This following piece by Imam Ibn al-Jawzi (d.597H/1200CE) – Hanbali jurist, famous preacher and prolific author – is from his book Sayd al-Khatir. Part autobiographical, part exhortational and part meditative, the book is a frank account of his life, works, experiences, achievements, burdens, disappointments, hopes and aspirations. Since it was written over a period of twenty years, it reflects the evolution of his thoughts and ideas as Ibn al-Jawzi the man, scholar and pietist. Here we find him reminiscing over how certain types of knowledge can, if the student is not careful, make the heart dry and hard; and how it is critical to keep spiritual company and bathe the soul in the stories of the righteous – if the heart is to be kept “moist”. One of Islam’s enduring wisdoms states: inda dhikri’l-salihin tanzilu’l-rahmah – “On mentioning the righteous, mercy descends.”
‘I see that occupying oneself with jurisprudence (fiqh) or learning hadiths is hardly sufficient to rectify the heart, unless one adds to this the reading of heart-melting traditions (raqa’iq) and the study of the lives of the pious predecessors (al-salaf al-salihin). For they reached the objective of the texts and transcended the external form of the prescribed duties to taste their inner meanings and intent. I do not inform you of this save after personal exposure and experience. For I have found that most of the scholars and students of hadith are primarily concerned with attaining the shortest chain of transmission, or to increase the collections of hadiths narrated by a single narrator or dealing with a single theme or subject; while the majority of jurists busy themselves with dialectics or how to win debates. So how can hearts ever be softened by such things?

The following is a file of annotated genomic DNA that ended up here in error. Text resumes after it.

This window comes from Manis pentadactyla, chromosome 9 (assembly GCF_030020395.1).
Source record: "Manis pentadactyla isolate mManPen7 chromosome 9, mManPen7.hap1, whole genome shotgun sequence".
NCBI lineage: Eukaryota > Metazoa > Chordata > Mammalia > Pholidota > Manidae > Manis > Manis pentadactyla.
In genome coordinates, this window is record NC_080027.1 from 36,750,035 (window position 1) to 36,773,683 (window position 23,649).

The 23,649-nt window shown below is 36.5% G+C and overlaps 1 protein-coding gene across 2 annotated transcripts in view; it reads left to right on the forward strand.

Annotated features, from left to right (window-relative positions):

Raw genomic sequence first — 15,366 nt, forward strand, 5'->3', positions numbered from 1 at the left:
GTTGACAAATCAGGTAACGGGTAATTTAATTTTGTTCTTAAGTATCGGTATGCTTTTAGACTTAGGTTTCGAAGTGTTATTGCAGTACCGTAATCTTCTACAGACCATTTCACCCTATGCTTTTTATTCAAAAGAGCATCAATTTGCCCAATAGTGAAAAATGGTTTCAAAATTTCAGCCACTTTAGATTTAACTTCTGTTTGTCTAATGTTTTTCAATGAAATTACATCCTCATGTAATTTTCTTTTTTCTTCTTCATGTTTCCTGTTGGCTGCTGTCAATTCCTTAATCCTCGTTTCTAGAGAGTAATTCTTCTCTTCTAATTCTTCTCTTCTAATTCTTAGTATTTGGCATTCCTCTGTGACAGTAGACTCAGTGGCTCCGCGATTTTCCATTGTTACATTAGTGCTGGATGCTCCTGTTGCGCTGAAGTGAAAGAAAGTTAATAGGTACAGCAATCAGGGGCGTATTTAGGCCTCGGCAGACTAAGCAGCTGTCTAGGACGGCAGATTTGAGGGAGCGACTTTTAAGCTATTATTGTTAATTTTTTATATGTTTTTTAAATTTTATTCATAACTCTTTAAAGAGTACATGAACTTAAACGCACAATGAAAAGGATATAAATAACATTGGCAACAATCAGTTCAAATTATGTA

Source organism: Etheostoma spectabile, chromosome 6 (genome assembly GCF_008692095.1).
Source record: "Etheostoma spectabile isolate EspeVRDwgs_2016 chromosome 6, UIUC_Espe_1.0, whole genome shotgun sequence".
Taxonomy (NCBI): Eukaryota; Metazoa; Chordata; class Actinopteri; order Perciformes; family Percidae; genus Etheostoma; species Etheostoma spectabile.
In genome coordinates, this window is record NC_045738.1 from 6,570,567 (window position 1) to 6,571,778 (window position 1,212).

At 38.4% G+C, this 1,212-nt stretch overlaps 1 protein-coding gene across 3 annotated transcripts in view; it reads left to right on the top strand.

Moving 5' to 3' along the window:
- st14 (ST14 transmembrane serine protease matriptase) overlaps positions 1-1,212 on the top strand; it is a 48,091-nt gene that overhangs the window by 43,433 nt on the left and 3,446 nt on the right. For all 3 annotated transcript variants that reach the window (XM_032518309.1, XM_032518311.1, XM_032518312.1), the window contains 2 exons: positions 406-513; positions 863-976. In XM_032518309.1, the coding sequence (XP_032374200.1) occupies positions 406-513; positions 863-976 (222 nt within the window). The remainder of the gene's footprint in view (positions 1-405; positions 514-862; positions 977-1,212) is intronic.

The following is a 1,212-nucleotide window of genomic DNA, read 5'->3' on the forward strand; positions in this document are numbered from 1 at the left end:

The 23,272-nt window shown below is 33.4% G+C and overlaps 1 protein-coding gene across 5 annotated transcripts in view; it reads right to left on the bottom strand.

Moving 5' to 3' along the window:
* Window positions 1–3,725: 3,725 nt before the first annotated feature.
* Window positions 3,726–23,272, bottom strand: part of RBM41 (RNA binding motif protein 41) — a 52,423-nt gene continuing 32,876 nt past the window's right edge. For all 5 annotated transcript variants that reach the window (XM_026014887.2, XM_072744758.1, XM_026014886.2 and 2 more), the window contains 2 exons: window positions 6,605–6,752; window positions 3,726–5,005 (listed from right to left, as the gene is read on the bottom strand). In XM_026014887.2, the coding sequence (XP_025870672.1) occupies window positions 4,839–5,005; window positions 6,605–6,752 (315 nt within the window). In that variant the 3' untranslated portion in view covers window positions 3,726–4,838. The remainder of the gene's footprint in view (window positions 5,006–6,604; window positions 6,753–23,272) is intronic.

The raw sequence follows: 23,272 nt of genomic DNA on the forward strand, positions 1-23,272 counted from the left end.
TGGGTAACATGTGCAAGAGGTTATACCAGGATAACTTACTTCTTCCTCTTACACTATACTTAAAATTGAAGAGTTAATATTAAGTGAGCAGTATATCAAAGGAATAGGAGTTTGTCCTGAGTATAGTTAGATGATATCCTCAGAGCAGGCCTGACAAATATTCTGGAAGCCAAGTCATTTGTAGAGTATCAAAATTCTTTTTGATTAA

Previously, groups of the predecessors would visit a pious person only to observe his manners and conduct, not to learn knowledge from him. For the fruits of knowledge lie in comportment and conduct; so understand this. Hence combine the learning of fiqh and hadith with study of the lives of the predecessors and worldly renunciants (zuhhad) so that this may be a cause for your heart to soften.
To this end I have written biographies on each of the renowned, honourable persons, detailing their lives and character. I have written one on al-Hasan [al-Basri], Sufyan al-Thawri, Ibrahim b. Adham, Bishr al-Hafi, Ahmad b. Hanbal, Ma‘ruf [al-Karkhi], as well as other scholars and renunciants. And God grants the enabling grace to achieve the objective.
However, actions cannot be rectified with a paucity of knowledge. For their example is like that of a commander and a subordinate, with the soul stubbornly between the two. Only with the combined efforts of the commander and the subordinate can the goal be reached. And we seek refuge in God from apathy.’1
1. Sayd al-Khatir (Damascus: Dar al-Qalam, 2004), 228-9.
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